You can work with your local shelter to help arrange and advertise fundraiser activities, donations, raffles, auctions, etc. Those shelters that are 501(c)(3) provide an added incentive of a tax write-off.
Other than monetary, you can offer something equally as important, your time. No matter how short, shelters more than welcome the assistance to help care for the ferrets and keep their areas clean.
With the number of ferrets some shelters have, they do all day long, with no personal time for themselves from 7 am to 11 pm. This is also an excellent opportunity for children to learn about ferrets, their needs, care, etc. If you’re not sure if a ferret is a suitable pet for you, volunteering your time will allow you to learn firsthand before you make any decisions.
You can also help by donating supplies like food, litter, towels, toys, hammocks, bowls, water bottles, etc. Everything and anything is very much appreciated and helps a long way, no matter how small or how little.
The following list of ferrets is waiting for their forever homes.
Following is a list of ferrets for adoption in ferret shelters across the USA. You can look at this list to see if there are ferrets available for adoption near you. Contact us if you find a ferret.
Get in touch with us by email, and we’ll work together to complete an adoption request for the ferret.
Our List of Ferret Shelters across the USA and Canada
The following list is by no means complete. If you know of another shelter that should be included, please contact us.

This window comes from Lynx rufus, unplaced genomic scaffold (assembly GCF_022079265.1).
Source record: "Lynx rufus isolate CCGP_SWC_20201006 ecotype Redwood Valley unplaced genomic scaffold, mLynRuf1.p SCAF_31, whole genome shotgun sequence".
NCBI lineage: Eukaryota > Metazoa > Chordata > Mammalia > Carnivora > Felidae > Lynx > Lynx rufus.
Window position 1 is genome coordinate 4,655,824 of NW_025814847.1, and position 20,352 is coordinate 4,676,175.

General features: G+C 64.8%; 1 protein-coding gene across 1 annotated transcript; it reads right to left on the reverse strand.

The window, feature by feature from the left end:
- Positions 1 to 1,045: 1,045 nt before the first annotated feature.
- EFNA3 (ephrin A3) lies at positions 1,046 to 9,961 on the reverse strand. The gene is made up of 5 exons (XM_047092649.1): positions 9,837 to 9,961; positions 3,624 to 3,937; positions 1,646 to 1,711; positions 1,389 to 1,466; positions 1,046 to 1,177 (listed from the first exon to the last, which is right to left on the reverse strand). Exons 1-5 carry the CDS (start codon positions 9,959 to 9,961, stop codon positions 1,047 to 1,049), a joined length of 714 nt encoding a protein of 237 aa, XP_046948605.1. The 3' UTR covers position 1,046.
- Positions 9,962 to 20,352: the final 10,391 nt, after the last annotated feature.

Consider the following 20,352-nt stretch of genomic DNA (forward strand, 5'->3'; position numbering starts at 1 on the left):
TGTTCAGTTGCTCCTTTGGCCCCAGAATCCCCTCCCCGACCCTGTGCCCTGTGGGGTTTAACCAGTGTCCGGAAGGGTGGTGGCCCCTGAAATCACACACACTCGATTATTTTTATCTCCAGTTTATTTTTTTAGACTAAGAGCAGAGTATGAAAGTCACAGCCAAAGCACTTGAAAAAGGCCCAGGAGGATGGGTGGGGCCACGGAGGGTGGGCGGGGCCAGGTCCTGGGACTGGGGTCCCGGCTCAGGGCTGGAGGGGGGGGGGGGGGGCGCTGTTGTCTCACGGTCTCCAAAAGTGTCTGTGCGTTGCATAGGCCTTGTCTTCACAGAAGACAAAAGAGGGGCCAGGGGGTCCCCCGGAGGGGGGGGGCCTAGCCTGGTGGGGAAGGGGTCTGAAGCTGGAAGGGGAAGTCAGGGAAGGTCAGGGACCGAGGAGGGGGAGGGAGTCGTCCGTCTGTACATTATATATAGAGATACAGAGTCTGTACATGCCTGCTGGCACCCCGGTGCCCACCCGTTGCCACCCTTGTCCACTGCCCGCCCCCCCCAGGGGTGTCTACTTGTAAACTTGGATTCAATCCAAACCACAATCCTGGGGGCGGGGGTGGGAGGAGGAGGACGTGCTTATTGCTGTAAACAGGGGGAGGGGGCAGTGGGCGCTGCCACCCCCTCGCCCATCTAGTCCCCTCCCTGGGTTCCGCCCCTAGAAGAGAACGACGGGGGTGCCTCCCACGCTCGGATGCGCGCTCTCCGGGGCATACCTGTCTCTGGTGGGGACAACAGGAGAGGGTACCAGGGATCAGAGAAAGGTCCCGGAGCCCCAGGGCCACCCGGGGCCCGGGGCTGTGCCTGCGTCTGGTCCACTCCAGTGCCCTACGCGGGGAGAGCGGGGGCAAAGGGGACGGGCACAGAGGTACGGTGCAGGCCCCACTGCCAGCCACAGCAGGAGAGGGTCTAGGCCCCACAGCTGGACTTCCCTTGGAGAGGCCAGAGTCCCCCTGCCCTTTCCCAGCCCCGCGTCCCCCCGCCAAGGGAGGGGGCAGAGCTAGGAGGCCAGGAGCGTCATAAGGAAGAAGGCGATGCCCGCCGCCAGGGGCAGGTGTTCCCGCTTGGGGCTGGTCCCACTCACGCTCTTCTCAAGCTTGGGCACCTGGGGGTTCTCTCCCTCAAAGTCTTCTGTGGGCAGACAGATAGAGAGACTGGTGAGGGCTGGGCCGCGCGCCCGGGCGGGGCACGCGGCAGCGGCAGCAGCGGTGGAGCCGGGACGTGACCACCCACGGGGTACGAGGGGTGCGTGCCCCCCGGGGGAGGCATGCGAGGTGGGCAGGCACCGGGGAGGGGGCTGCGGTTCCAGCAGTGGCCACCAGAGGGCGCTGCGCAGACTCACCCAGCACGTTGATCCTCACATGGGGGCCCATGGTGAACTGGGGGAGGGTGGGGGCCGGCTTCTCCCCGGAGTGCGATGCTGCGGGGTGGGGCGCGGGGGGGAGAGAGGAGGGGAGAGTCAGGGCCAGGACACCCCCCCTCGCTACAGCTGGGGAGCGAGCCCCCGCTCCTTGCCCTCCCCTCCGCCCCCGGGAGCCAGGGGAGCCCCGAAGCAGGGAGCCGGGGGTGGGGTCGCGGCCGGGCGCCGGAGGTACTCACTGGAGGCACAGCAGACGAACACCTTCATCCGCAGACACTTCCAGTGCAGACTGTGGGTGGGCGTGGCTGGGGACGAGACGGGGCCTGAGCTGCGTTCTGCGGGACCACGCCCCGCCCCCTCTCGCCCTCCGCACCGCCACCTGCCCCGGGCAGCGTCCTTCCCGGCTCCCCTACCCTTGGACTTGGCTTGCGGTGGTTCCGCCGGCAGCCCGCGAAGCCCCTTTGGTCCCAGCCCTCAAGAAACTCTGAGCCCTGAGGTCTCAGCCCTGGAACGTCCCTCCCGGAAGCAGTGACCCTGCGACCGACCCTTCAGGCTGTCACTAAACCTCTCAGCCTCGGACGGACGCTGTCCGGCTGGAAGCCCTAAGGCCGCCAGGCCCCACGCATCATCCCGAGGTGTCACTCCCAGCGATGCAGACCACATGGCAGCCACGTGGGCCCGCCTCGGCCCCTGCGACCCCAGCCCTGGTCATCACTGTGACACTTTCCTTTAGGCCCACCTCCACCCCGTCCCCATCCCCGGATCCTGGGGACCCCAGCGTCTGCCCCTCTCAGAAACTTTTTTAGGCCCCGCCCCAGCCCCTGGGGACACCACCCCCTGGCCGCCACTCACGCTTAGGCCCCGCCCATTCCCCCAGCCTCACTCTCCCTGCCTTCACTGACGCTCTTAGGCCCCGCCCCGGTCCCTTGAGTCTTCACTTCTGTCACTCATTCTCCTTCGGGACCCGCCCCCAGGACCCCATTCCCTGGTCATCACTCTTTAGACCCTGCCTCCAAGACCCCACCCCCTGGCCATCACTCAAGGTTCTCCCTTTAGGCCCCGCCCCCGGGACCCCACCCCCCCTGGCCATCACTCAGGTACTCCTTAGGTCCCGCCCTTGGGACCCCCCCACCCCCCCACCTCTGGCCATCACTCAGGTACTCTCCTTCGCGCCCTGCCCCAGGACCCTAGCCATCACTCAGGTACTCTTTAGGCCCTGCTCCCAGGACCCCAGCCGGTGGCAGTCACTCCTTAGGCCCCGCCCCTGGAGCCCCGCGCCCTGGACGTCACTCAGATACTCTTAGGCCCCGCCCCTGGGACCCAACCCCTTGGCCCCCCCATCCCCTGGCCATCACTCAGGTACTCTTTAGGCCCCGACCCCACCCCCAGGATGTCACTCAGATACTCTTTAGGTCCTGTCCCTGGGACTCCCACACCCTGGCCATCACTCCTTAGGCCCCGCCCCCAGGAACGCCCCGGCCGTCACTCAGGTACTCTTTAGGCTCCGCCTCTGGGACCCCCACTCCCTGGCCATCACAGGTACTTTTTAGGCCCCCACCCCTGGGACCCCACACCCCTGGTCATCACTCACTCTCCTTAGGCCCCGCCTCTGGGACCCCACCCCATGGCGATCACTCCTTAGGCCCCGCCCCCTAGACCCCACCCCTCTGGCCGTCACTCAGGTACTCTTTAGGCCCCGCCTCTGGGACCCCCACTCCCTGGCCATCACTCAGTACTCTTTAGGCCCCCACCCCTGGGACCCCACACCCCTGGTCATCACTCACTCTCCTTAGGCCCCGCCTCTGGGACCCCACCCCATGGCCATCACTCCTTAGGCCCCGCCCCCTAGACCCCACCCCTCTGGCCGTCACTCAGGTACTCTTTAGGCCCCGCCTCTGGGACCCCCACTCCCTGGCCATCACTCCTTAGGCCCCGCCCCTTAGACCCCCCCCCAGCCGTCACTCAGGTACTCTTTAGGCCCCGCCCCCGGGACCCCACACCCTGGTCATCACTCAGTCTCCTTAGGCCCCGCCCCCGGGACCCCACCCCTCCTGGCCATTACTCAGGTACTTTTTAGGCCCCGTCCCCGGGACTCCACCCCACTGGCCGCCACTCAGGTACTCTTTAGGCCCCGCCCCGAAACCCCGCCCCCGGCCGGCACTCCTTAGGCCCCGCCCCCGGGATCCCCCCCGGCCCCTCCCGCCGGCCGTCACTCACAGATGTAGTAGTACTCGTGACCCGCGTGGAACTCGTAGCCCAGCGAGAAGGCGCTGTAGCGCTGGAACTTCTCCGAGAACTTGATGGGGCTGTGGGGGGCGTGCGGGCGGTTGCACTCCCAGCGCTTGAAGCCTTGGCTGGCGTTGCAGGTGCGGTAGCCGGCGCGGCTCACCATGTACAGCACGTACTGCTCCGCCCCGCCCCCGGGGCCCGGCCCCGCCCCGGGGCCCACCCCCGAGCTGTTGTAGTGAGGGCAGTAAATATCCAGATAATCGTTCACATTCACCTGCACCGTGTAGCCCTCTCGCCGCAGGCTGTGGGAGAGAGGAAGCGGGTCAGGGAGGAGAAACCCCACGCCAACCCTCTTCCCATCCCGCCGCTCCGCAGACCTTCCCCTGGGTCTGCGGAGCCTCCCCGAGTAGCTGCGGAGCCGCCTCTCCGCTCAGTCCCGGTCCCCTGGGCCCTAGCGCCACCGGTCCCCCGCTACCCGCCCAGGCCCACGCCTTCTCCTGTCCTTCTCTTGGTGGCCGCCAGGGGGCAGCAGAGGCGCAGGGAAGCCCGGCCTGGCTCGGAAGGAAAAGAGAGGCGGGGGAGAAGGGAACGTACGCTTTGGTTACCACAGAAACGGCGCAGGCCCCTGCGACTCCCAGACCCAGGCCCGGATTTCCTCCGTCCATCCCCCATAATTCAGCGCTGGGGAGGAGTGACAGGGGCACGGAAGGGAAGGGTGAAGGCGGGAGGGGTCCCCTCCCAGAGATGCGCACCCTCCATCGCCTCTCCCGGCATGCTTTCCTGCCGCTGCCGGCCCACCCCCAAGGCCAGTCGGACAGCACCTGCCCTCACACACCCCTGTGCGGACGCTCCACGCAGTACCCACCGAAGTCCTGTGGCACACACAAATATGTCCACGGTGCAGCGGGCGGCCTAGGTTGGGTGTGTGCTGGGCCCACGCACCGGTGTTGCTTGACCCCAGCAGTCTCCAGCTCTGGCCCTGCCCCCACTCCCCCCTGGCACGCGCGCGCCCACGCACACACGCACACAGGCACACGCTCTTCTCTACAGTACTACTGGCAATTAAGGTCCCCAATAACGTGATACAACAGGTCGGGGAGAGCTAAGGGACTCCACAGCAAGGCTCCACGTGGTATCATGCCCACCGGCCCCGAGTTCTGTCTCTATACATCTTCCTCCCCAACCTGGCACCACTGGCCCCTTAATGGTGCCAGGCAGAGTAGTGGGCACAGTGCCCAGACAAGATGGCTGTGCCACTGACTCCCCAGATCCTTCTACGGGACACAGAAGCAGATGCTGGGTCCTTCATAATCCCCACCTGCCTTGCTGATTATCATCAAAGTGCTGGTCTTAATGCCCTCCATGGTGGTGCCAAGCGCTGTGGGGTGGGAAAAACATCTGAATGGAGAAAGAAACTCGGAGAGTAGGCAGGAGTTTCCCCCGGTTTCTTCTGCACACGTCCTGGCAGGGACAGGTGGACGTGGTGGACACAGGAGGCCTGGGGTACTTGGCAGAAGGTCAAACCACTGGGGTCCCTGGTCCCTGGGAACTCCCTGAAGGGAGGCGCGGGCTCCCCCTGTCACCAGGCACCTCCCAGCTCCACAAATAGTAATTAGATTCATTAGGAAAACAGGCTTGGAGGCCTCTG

Evaluating a Ferret Shelter/Rescue
All reputable shelters have a screening process before adopting out to you to ensure you can provide for the ferret, as well as charge a nominal fee. The goal of the shelter is to find a final home for the ferret with the best parents possible.
You should be prepared for an application to be completed, phone interviews, and even in-person meetings before your adoption go through.
Just like there are good and bad pet owners, breeders, pet stores, etc., the same is true for shelters. Before surrendering your ferret, or adopting a ferret, you should check out the shelter you’re considering. Some questions to ask yourself which you should be able to answer yes to are:
- How many ferrets do they have waiting for adoption? Do they seem well over their limits?
- Are they knowledgeable about ferrets and all their requirements?
- Do they have a quarantine area for new ferrets until they are vaccinated and ADV tested?
- Do they test for ADV?
- Do they have records that the ferrets are up-to-date on vaccines and exams from their veterinarian?
- Are they willing to allow you to call their veterinarian for confirmation?
- Are the cages clean, ample food and water supplied?
- Are the cages not overcrowded, do they contain a litter box, bedding and hammocks?
- Is the area they’re in clean (ie; walls, floors, etc)?
- Do they have a place to run around and play outside of the cage and is it clean?
- Are the the ferrets friendly and don’t mind being handled?
- If they have personal ferrets, are they kept separate from the adoptable ferrets?
- Is parvocide used for cleaning cages?
- Do they use it on clothes and skin when they/visitors are touching animals they don’t know the health status of yet and are gloves used when handling them?
If you encounter a shelter you are concerned about, you should discuss your concerns with them, other local shelters, and/or ferret owners.
They could just be experiencing an overwhelming number of surrenders/rescues, you might be visiting during routine choirs, etc. Your adoption experience should be one of joy in providing a needed and loving forever home
Disclaimer: We haven’t approached all of the shelters, and we don’t know their actual status. Furthermore, we don’t know which shelters meet the necessary requirements for keeping ferrets. Let us know if any shelters on the list need any updates.